Rwenzori Mountains National Park

Rwenzori Mountains National Park Safari Information – Uganda

Courtesy of Lifetime Experience Safaris, when it comes to safari Travel we know you have a lot of choices

Mountains and Mountains and lots more mountains, snow covered peaks, glaciers on the equator, yet there are two factors that prevent many people from visiting this fantastic, tallest mountain range in all of Africa – Time and Money. In most cases people take a 8 day journey through the mountains can cost just for the hike and fees over 800 dollars USD per person. That does not include the transport and extra things needed. We get many requests for the Rwenzori Mountains but the price and the time factors involved limit people from enjoying this fabulous region of Uganda, plus you will need a lot of less equipment and supplies.

The Rwenzoris – the legendary Mountains of the Moon – lie in western Uganda along the Uganda-Congo border. The equatorial snow peaks include the third highest point in Africa, while the lower slopes are well covered with moorland, bamboo and rich, moist montane forest. Huge tree-heathers and colorful mosses are draped across the mountainside with giant lobelias and “everlasting flowers”, creating an enchanting, fairytale scene. The Rwenzori is not volcanic like other East Africa’s major mountains but is a block of rock up-faulted through the floor of the Western Rift Valley.

The explorer Henry Stanley placed the Rwenzori on the map on 24th May 1888. He labeled it ‘Ruwenzori’, a local name which he recorded as meaning “Rain-Maker” or “Cloud-King.”
The park hosts over 70 mammals including six Albertine Rift endemics; four are endemic to the park and three are rare species Other mammals include the elephant, chimpanzee, Rwenzori otter and leopard. Though wildlife is difficult to spot in the dense forest, do look out for primates such as colobus (Angola and black-and-white varieties are both present) and blue monkeys; small antelope such as bushbucks; and unusual reptiles such as the three-horned chameleon.

About 217 bird species including 19 Albertine Rift endemics…- The forest zone at 1800m contains a diversity of birds including the Rwenzori Turaco, Barred Long-tailed Cuckoo, Long-eared Owl, Handsome Francolin, Cinnamon-chested Bee-eater, Archers’ Robin-chat, White-starred Robin, Rwenzori Batis and many more, as well as some of the world’s rarest vegetation.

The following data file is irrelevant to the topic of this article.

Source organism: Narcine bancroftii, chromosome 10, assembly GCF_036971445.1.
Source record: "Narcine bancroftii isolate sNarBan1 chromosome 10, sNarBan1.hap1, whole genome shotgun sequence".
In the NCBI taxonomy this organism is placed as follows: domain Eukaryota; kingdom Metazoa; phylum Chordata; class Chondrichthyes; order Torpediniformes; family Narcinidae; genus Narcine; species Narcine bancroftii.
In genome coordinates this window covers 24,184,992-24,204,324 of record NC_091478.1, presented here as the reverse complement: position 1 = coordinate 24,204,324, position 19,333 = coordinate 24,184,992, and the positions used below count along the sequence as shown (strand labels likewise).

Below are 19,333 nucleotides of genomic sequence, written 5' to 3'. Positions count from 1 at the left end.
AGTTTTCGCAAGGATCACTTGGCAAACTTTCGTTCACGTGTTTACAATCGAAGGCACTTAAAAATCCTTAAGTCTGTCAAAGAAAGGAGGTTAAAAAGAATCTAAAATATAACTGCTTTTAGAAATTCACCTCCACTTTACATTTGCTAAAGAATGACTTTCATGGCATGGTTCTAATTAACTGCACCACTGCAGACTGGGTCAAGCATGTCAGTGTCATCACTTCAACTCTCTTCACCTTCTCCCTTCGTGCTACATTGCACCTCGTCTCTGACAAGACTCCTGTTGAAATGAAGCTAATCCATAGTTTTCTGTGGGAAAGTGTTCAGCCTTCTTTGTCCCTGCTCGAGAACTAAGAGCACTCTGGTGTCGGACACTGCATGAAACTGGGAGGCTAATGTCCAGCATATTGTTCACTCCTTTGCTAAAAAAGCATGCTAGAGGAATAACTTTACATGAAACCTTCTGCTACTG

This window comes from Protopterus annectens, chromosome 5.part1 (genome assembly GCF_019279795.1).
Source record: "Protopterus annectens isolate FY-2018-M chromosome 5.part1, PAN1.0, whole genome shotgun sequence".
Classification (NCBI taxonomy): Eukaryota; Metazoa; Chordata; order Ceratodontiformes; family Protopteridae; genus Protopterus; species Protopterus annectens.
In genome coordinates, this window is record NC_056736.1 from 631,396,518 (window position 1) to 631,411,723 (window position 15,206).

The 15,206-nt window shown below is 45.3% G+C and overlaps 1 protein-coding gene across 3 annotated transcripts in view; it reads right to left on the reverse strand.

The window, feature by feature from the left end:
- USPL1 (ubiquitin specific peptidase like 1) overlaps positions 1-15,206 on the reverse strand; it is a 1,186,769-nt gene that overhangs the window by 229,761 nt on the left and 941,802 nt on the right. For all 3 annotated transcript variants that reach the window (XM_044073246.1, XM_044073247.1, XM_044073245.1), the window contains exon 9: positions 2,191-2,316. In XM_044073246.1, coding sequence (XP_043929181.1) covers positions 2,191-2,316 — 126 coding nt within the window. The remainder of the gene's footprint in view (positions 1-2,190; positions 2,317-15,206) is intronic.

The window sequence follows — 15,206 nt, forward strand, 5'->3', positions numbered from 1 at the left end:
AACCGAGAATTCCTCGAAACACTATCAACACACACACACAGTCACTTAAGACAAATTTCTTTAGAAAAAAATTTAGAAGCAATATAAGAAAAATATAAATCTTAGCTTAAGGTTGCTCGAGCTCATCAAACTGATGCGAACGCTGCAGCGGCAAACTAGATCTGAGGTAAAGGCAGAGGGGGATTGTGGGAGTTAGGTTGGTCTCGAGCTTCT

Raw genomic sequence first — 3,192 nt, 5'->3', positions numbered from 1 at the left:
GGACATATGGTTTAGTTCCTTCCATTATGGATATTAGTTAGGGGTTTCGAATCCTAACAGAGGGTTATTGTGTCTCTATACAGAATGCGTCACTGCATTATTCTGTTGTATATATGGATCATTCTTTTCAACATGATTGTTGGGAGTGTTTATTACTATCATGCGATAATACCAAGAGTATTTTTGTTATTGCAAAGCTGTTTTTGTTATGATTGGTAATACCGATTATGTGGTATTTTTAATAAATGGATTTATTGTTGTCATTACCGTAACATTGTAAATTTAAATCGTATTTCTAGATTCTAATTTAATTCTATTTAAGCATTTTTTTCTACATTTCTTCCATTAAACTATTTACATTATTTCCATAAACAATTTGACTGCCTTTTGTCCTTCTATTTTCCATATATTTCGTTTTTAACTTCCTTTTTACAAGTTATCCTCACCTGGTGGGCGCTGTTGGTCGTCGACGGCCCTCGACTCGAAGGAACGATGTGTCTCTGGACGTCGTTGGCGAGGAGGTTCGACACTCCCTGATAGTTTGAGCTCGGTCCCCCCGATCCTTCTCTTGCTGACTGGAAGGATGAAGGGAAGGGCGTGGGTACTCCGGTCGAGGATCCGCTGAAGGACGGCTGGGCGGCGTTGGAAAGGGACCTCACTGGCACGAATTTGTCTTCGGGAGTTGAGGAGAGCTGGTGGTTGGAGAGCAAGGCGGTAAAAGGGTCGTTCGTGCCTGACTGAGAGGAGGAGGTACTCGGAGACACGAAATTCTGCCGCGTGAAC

The mountains are a world-class hiking destination. A nine to twelve-day trek will get average skilled climbers to the Margherita summit – the highest spot with 5,109m above sea level on Mt. Stanley. Shorter, non-technical treks are possible to scale the surrounding peaks.
Conditions in the Rwenzori mountains are quite challenging even to an experienced hiker, as mountain is known for its steep and slippery trails with frequent rainfall and cold temperatures, fog and muddy terrain.
Despite all the challenges, people still arrange trips and get to the Margherita peak. It’s worth a try due to the exciting experience you will attain. The dry season covers the months of July-August, December-February and so its relatively dry for inexperienced hikers.

No matter the season, its recommended that you should bring a raingear, sleeping bag, warm clothing and hat, pairs of gloves, heavy socks, gum/rain boots, gaiters and a walking stick for easy balance and support , and plus a basic first aid kit.
Porters stay around the mountain thus help visitors carry their heavy equipments and food, leaving you with a little pack, rain gear, warm clothes, camera, water and any other light luggage for an enjoyable experience.
You can purchase your own food, and Rwenzori Mountaineering Service can provide cooking kit and cooks to help in preparing it.

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